With the introduction of Alexander Billings’ Ainsley Lowbeer, things are quickly moving forward. The Peripheral Episode 6 advanced the plot lightyears in a clever hour of television.
Much happened in The Peripheral Episode 6 that pushed the plot forward by leaps and bounds. This is what good storytelling looks like, and Prime Video’s adaptation is making great use of the source material while still forging out its own space. What at first seemed implausible has become reality. Gibson’s work is hard to translate, but he and Scott Smith have found a way to bring the dystopian world and parallel timeline to life. It’s an addictive bit of sci-fi witchery that means good things for Amazon’s ability to produce intelligent content. Mixing compelling characters with slick ascetics and thought-provoking concepts, the prestige series is full of everything that makes a good series great.
Connor’s story is heartbreaking. The rough-edged man only appears hardened because he has to be. The man has a heart of gold and the soul of a warrior. Knowing his decision to save the injured dog was likely orchestrated by those at the Research Institute is maddening. The cruelty inflicted on the dog and Connor is almost unbearable and makes Connor’s frustration much more understandable. The mental and physical pain he feels daily is agonizing. Yet, the promise of a new, fully intact body is tantalizing. Now that Ash has finished it, that possibility is very real.
Connor’s self-sufficiency is commendable, but as the connection with his buddy shows, life isn’t tough just because of his physical challenges. The mental loss is worse for him. He was ready to die in the hospital. Seeing one’s limbs blown up will do that to you. Burton kept him going then and now, but Connor is ready to trade his natural body for a catheter, an IV, and a peripheral body in Lev and Wilf’s future. For now, Burton does not agree to help him, but it will be harder and harder to put him off once he gets a taste of his old body back. With Lowbeer’s insistence on meeting them all, that time is sooner rather than later.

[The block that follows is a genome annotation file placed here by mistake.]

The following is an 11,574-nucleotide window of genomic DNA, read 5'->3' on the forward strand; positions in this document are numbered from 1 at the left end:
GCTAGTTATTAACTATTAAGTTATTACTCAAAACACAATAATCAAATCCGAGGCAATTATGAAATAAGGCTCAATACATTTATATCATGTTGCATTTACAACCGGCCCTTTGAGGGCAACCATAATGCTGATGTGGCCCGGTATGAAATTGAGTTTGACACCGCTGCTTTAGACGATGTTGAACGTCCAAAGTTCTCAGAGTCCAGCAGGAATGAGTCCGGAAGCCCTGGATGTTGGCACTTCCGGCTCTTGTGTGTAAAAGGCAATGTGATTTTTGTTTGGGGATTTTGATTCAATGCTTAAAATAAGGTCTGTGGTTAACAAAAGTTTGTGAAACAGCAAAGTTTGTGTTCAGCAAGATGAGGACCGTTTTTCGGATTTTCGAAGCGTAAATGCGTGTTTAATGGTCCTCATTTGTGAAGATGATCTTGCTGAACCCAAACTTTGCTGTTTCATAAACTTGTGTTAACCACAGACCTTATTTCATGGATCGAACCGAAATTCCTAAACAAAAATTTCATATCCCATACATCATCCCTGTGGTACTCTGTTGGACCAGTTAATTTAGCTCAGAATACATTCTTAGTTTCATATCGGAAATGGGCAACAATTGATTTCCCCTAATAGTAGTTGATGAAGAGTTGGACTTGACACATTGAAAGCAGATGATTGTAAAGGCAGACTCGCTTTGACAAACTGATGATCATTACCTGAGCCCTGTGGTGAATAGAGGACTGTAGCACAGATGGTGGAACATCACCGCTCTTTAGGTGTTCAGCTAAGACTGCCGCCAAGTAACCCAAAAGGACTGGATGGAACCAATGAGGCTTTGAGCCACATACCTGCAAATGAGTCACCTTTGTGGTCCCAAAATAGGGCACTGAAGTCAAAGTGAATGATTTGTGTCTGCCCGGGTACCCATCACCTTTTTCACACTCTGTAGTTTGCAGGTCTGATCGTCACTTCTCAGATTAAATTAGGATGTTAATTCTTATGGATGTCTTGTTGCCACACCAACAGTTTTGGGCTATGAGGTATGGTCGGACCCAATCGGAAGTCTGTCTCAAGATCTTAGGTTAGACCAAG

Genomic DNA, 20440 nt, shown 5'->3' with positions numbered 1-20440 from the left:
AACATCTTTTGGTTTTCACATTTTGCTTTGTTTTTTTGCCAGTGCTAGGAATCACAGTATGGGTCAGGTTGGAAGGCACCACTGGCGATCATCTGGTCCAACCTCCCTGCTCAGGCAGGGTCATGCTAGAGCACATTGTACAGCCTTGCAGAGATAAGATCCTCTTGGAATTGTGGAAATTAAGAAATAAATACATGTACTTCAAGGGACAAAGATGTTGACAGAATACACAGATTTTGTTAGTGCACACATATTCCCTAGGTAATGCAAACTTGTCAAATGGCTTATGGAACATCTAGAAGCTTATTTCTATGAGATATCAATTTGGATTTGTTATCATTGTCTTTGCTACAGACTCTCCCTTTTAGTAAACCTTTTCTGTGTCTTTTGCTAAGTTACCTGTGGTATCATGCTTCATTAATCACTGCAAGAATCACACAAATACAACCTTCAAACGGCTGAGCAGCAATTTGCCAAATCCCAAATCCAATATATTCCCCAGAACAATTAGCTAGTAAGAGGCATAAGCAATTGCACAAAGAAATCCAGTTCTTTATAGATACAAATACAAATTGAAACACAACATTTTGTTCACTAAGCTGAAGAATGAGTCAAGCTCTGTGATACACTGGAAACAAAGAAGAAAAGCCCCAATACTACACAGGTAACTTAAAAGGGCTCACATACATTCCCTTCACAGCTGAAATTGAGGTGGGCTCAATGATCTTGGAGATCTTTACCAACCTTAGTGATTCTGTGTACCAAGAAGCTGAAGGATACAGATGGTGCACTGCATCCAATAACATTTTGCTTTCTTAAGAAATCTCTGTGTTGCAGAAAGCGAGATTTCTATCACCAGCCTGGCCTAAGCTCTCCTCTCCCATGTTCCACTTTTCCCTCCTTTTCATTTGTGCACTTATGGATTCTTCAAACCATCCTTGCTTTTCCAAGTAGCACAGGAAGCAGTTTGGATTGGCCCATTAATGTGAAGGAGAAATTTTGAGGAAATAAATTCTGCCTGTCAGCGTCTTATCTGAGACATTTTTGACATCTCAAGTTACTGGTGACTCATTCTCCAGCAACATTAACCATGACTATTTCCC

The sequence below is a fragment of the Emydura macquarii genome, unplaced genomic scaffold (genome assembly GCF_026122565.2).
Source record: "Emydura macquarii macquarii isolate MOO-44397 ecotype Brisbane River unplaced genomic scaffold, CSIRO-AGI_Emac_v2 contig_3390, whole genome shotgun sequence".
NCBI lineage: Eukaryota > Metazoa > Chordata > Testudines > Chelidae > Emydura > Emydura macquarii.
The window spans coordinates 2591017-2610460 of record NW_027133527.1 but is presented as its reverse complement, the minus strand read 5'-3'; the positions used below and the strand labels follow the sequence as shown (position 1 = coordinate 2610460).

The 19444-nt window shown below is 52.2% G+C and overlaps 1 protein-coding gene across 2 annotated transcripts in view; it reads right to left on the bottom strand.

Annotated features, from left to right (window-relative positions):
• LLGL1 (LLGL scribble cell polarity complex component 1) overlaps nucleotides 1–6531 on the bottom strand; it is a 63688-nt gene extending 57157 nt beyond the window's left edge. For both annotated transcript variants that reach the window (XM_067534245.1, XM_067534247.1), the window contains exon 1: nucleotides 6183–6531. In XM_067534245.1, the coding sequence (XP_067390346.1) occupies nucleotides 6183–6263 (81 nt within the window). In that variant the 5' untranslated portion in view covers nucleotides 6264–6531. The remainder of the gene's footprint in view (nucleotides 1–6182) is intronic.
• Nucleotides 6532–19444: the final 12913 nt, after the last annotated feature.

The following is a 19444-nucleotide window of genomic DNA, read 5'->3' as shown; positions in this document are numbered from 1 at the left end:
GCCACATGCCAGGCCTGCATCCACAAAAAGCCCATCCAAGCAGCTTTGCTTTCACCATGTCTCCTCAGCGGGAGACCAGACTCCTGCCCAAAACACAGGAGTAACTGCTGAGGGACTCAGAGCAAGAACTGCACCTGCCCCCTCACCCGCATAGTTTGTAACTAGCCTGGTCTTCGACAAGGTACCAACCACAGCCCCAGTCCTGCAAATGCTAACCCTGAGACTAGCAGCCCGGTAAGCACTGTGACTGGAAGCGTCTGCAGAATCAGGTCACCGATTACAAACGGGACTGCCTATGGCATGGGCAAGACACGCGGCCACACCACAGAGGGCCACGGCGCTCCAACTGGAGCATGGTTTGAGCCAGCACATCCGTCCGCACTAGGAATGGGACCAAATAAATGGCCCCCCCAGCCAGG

I am ghoulishly obsessed with the idea that Lev’s future refers to all the offshoot timelines as stubs, and poor Connor has three of his own. It’s not a nice thought, but neither is the reason stubs were named in the first place. Ash is kind enough to explain that by calling the offshoot timelines stubs, her timeline dehumanizes them. It makes them third-world countries, pets, and inferiors. Colonialism at its worst. By declaring their superiority over the stubs, they can use and abuse them as they see fit in the name of research or protection of their own timeline. It’s self-serving and disgusting, but it is what makes Aelita both a hero and a villain.
It’s probably not great to kill people, remove their eyeballs and have them implanted in others against their will just so you can steal something, but she and Flynne have more in common than they first thought. Flynne is right to question Wilf on what the R.I. can do. However, if they can and do willingly create the illusion of people and rebuilt cities, what else are they doing that no one knows about? They may have created the tech to make the world look less bleak, but as with most things paternalistic, the actions become more intrusive than effective.